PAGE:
The goal with this is to start small. Try backing dinner and bedtime up by 15 minutes each to begin. And don’t expect perfection as you are just trying it out for the first time. Just do your best. Tom Brady and I both believe that all people can be the best version of themselves with attention to what the body needs. Try not to let your brain get in the way of your body too often and remember that your body is your asset.

It really will pay off. And if you need support in practicing it, reach out. That’s what I’m here for.

I will be practicing right along with you.

Talk soon,


Suddenly I See

One of the most common things I see as I am coaching people into physical and mental health is how unaware we are of what our bodies are telling us. We repeatedly ignore the signs and signals that our bodies send and we do lots of things to override our natural tendencies. Our bodies are wise and they know what they need, but we, so often thinking that we know better than our bodies, ignore, distract, numb, and push through. And this leads to more problems down the road.

Our society trains us into listening to the brain over the body, allowing the ego to be in charge. This means that we are more concerned with what other people might think or what we might look like than doing what our bodies need for us to do. Our bodies are amazingly smart and are designed not only to survive, but to adapt into thrive. We must learn to meet our bodies half way. Many times the issues that we become frustrated about in our bodies or that we feel like popped up “all of a sudden” were actually warned about through previous signs that we overlooked or overrode.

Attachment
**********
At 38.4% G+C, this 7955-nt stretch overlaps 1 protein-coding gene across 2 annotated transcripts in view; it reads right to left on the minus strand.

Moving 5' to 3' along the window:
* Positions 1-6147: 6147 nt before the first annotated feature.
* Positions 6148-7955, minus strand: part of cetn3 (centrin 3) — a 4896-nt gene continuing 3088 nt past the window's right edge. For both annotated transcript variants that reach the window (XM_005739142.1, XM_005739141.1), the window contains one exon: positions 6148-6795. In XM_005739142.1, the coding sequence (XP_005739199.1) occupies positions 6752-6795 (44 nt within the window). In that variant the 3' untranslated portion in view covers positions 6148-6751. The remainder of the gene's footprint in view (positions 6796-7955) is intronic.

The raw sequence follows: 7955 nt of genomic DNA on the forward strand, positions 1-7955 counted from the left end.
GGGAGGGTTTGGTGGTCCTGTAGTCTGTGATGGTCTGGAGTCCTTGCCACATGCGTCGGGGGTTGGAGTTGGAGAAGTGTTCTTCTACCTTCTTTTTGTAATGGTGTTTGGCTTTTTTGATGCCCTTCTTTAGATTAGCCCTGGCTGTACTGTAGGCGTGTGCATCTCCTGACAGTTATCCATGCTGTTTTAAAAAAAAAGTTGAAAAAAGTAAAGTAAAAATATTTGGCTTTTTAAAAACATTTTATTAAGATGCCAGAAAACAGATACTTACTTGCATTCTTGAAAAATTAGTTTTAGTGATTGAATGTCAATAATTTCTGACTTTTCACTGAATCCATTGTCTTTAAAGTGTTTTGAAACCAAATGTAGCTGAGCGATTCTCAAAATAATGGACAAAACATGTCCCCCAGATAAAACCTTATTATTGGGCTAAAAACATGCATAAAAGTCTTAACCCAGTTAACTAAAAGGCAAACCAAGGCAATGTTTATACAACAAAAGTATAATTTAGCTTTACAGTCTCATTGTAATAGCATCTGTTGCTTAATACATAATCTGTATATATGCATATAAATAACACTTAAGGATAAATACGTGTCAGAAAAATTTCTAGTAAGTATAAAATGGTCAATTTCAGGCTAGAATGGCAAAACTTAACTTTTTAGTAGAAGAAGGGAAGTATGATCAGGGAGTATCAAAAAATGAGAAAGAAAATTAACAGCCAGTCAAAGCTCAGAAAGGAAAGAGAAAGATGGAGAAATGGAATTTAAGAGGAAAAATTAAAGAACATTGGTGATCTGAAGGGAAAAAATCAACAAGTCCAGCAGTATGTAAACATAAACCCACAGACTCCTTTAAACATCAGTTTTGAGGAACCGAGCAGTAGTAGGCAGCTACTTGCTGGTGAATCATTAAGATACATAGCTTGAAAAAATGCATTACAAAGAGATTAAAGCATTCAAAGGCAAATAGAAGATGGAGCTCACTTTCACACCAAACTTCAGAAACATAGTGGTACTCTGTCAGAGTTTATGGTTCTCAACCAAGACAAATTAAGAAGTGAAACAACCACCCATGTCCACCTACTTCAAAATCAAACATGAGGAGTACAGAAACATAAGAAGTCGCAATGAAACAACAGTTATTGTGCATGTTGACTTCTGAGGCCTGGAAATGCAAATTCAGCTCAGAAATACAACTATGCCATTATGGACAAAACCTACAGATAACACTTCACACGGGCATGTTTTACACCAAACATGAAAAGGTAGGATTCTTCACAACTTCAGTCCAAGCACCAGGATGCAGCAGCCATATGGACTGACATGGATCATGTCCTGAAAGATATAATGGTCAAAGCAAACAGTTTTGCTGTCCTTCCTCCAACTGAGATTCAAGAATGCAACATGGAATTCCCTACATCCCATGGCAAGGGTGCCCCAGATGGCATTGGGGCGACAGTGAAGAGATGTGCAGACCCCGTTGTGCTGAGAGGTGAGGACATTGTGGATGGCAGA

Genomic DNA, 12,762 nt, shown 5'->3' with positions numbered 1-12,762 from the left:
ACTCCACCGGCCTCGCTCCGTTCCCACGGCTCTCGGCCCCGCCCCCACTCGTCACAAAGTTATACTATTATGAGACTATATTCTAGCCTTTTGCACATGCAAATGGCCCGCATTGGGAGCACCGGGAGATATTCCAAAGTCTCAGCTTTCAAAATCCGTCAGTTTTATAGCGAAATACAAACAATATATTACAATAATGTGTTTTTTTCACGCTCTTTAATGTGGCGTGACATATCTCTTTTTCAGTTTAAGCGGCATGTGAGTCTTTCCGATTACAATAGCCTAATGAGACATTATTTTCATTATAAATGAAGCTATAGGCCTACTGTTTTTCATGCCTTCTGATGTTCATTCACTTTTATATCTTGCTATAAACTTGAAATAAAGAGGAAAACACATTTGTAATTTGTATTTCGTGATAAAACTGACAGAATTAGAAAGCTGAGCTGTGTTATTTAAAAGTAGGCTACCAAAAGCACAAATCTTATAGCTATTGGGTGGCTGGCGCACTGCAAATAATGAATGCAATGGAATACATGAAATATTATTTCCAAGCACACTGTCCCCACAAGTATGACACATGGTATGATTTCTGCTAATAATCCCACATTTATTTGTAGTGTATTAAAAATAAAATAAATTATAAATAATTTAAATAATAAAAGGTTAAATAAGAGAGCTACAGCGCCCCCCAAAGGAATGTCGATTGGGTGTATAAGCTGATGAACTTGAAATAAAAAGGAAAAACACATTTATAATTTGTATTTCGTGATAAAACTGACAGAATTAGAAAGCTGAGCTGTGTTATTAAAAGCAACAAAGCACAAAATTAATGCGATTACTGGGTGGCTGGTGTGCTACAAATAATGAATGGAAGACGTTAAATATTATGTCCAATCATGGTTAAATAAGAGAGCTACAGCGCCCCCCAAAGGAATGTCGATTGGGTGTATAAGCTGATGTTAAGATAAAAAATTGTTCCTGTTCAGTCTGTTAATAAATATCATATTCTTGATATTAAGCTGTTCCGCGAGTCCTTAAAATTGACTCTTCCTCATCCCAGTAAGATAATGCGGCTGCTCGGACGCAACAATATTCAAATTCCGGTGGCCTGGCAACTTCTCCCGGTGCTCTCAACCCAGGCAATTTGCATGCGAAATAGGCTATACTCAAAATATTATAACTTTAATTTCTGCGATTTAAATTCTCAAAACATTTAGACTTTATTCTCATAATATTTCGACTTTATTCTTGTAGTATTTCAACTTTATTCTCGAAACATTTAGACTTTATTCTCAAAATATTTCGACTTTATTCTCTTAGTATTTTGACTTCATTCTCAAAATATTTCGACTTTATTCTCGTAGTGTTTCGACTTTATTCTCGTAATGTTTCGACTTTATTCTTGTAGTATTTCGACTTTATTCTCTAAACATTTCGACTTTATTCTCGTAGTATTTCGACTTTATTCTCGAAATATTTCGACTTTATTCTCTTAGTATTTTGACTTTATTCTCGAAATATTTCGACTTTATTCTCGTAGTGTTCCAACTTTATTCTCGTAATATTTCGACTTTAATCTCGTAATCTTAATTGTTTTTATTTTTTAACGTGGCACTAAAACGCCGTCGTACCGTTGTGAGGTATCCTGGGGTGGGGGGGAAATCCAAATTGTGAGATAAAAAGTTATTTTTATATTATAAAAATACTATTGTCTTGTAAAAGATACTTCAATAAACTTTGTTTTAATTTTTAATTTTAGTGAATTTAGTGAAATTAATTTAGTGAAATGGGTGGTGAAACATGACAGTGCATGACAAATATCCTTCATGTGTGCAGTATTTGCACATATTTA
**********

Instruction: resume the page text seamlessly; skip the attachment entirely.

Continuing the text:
Here are a few steps that may help you to tune in and move into more ease in your body.

  1. Notice. Awareness is key; if we are not aware, we cannot change anything. Whether we are beginning to notice how our bodies feel after we eat certain foods, how we feel during a stressful situation, or how we feel in our bodies after staying up too late at night, we must begin to tune in and listen.  If we are not aware of what we are being told by our bodies, we cannot adjust what we are doing to either gain a different outcome or to continue to do the same thing on purpose. In yoga, we teach about becoming “the witness”. This is a way to start to notice what we are experiencing without labeling it as good or bad and without placing expectations on how it “should” be. It is simply noticing, drawing our awareness to what is going on, and becoming purposefully aware with our full attention.